One report has addressed the question as to whether mutations in the human GR gene can also account for the development of refractoriness to GC treatment in CLL patients (3). However, none of the resistant patients studied revealed any additional mutations in the GR gene in their tumor cells. The results suggested that mechanisms other than altered ligand or DNA binding of the receptor should be responsible for the lack of response to dexamethasone therapy (3). Indeed, studies in three MM cell lines, OPM-2, RPMI 8226, and OPM-1, sensitive, partially sensitive, and resistant to GCs, respectively, revealed that the number and affinity of GRs in these cell lines did not predict their response to GCs (9). The resistance to glucocorticoid inhibition of cell growth in the OPM-1 and RPMI 8226 cell lines may thus be a postreceptor mechanism. Multidrug-resistant MM cell lines R10, R40, and R60 exhibited a decrease of their absolute GR level upon doxorubicin treatment (15). In the relatively doxorubicin-sensitive cell line R10, this reduction was not counteracted by GC treatment. However, in the highly doxorubicin-resistant R40 and R60 cell lines, GR mRNA levels were up-regulated upon stimulation with GCs. GC treatment may thus be an alternative mechanism for the reversal of multidrug resistance (15).

A splice variant of the hGR termed GR-P has been identified in MM patients (11), and we have investigated expression of its mRNA in untreated hematological malignancies. Relative to its expression in normal peripheral blood lymphocytes (10–20% of the total GR mRNA), we observed a consistently high expression of this isoform in myeloma plasma cells. GR-P mRNA was also present in ALL, NHL, and to a lesser extent in AML. These levels of expression of the GR-P suggest a potential role for the GR-P, not only in highly refractory MM cells, as has been suggested (11), but also in relatively sensitive cells. Moreover, GR-P expression was also found at considerable levels (45–55% of the total GR mRNA) in lymphocytes isolated from normal bone marrow aspirates (not shown).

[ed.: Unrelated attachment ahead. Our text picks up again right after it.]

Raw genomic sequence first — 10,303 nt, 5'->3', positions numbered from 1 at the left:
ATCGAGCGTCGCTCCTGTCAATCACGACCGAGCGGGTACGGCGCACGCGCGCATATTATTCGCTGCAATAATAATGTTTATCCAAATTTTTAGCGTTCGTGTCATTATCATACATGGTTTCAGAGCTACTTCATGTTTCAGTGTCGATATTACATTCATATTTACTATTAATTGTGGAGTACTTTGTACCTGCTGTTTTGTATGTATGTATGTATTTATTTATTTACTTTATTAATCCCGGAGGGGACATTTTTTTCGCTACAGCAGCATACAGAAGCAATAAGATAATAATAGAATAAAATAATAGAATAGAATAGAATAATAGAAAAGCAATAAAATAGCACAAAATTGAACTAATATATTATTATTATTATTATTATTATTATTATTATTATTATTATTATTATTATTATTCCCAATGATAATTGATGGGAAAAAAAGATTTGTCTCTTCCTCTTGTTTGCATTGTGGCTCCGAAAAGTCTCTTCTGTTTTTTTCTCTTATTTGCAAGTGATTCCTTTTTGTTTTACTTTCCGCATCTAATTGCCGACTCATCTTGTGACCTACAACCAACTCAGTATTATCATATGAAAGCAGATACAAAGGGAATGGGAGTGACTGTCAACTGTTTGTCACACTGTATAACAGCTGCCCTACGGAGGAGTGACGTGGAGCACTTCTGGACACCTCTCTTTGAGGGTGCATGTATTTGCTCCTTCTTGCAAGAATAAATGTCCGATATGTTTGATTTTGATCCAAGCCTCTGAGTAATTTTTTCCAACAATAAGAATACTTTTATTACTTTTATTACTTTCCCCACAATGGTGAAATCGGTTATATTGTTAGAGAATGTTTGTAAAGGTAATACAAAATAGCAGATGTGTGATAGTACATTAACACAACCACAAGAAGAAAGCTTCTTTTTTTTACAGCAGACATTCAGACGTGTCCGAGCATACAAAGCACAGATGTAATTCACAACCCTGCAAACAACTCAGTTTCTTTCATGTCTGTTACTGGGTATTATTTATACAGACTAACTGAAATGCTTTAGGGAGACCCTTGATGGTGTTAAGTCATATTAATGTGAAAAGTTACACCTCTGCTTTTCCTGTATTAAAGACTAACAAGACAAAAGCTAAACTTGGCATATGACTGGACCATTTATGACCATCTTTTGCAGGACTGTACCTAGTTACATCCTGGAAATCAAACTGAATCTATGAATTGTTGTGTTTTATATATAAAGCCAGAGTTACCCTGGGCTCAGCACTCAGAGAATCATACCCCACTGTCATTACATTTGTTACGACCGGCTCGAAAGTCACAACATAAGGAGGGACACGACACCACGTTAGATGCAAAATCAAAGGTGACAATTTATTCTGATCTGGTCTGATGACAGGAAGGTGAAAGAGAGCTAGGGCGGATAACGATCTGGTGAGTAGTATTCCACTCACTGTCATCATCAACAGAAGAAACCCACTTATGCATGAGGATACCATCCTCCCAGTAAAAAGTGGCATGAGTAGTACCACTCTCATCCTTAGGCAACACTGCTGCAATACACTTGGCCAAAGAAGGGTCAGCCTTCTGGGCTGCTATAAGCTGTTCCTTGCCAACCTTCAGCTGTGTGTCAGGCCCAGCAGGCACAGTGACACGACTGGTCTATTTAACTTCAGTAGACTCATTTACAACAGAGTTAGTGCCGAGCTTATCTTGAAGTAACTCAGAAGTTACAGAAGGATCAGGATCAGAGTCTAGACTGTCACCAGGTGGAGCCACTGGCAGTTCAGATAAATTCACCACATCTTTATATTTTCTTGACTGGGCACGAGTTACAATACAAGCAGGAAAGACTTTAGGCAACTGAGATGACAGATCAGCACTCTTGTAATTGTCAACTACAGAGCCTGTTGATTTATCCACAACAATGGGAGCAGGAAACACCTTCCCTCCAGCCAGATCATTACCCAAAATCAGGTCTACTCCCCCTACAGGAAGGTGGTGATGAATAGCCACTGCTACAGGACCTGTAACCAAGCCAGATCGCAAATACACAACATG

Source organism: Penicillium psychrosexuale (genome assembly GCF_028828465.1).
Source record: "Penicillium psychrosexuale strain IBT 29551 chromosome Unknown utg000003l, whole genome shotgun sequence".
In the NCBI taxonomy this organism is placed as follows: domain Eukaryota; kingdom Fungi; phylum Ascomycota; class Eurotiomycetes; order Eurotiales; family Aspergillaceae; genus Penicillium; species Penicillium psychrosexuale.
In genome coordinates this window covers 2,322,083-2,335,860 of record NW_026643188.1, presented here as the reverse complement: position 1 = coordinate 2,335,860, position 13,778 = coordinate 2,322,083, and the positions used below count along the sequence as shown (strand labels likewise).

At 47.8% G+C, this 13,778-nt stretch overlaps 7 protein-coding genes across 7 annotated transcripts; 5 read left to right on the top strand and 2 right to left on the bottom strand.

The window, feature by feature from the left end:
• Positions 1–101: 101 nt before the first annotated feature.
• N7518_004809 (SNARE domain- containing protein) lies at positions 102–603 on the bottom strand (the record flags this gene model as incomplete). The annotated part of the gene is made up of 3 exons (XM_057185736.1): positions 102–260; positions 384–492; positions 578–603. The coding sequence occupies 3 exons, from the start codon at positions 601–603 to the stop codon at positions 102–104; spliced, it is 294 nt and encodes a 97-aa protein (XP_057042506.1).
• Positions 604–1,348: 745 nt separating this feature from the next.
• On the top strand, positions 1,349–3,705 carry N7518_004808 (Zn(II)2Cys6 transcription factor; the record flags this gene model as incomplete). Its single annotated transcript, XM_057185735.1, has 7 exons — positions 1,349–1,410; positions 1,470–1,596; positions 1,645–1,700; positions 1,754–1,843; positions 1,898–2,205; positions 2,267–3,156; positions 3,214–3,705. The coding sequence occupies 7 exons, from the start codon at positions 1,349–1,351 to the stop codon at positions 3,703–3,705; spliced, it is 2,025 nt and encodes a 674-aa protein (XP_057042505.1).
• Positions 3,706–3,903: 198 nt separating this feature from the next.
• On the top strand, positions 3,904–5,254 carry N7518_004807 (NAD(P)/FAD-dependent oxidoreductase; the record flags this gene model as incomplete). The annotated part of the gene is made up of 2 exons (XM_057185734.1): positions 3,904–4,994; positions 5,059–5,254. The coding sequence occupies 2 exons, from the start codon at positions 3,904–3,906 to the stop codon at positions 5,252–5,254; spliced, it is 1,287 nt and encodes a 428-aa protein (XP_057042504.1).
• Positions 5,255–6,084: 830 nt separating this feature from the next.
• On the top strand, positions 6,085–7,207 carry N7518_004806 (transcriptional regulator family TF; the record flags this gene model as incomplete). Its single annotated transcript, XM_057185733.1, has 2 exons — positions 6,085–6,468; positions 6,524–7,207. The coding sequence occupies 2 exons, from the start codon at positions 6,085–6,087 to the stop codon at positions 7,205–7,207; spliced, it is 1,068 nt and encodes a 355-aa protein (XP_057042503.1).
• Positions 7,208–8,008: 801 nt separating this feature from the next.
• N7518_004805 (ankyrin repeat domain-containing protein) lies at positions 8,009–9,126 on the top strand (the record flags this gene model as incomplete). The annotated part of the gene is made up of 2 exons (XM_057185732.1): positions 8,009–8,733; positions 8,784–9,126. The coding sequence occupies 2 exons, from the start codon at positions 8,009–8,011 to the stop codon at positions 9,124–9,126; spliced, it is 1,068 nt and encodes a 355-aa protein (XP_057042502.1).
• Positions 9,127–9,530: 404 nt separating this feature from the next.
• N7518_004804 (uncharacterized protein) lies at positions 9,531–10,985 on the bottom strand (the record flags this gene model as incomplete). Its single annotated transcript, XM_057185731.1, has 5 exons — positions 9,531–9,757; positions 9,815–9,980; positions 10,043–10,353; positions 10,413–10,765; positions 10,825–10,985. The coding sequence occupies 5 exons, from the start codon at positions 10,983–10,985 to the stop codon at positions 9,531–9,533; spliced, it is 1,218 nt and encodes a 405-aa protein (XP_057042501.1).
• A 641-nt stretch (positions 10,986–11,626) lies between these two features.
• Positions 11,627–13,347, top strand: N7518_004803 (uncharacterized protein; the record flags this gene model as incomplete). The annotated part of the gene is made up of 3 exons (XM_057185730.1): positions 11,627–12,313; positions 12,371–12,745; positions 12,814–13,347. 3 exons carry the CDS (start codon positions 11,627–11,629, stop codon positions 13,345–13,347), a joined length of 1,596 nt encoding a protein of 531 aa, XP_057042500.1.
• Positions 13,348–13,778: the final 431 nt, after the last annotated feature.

These data indicate that the GR-P form is uniformly present in malignant hematological cells at diagnosis. Thus far, its role in these cells is difficult to assess. In our small series of MM patients, refractoriness to GC therapy did not seem to be associated with grossly altered ratios of the GR-P:GR-α + GR-β mRNA (Fig. 2). Possibly, GC treatment may induce some changes in the level of GR-P expression later during the course of the disease. The present data indicate that GR-P expression is not a phenomenon observed exclusively in highly refractory cases of myeloma, as was assumed in earlier studies (11). Although we have focused on MM in this study, other GC-responsive diseases such as ALL and NHL were also included, and essentially the same pattern was observed. In contrast, AML patients showed a more variable pattern, which seems in line with the clinical observation of lower or absent response of these tumors to GC treatment.

GR-P was also found at a variable degree of expression in a panel of other tumors, in xenografts from prostate carcinomas, and in tumor cell lines from ovarian carcinoma, mammary carcinoma, HepG2 cells, and LNCaP-FGC-cells. These data indicate that high levels of GR-P expression are not restricted to hematological malignancies and may be involved in the GC response of tumors originating from different tissues. Interestingly, the GR-P variant was absent in benign neuro-endocrine tumor cells (paragangliomas).

Because it was observed that GR-β was expressed at very low levels in MM and could not be detected at all in other hematological malignancies or in solid tumors, it can be concluded that the GR-P splice variant is the only one that is predominantly generated in (hematological) malignancies.

We and others (14, 16, 17) have shown that GR-β does not inhibit GR effects in COS-1 and in other cells, whereas other groups have shown that the GR-β acts as a dominant inhibitor of GR action (12, 18). The observation that the GR-P splice variant investigated in this study stimulates GR activity in COS-1, HeLa, and MM cells while it inhibits GR effects in CHO cells is new. Our experiments in the RPMI 8226-S and UM3 myeloma cell lines (Fig. 4) demonstrate that a specific dexamethasone response is mediated through GR-α, and that GR-P may up-regulate activation of the dexamethasone effect. This finding may be of important clinical relevance because of the observed wide variation of GR-P expression in naive myeloma cells obtained from patients.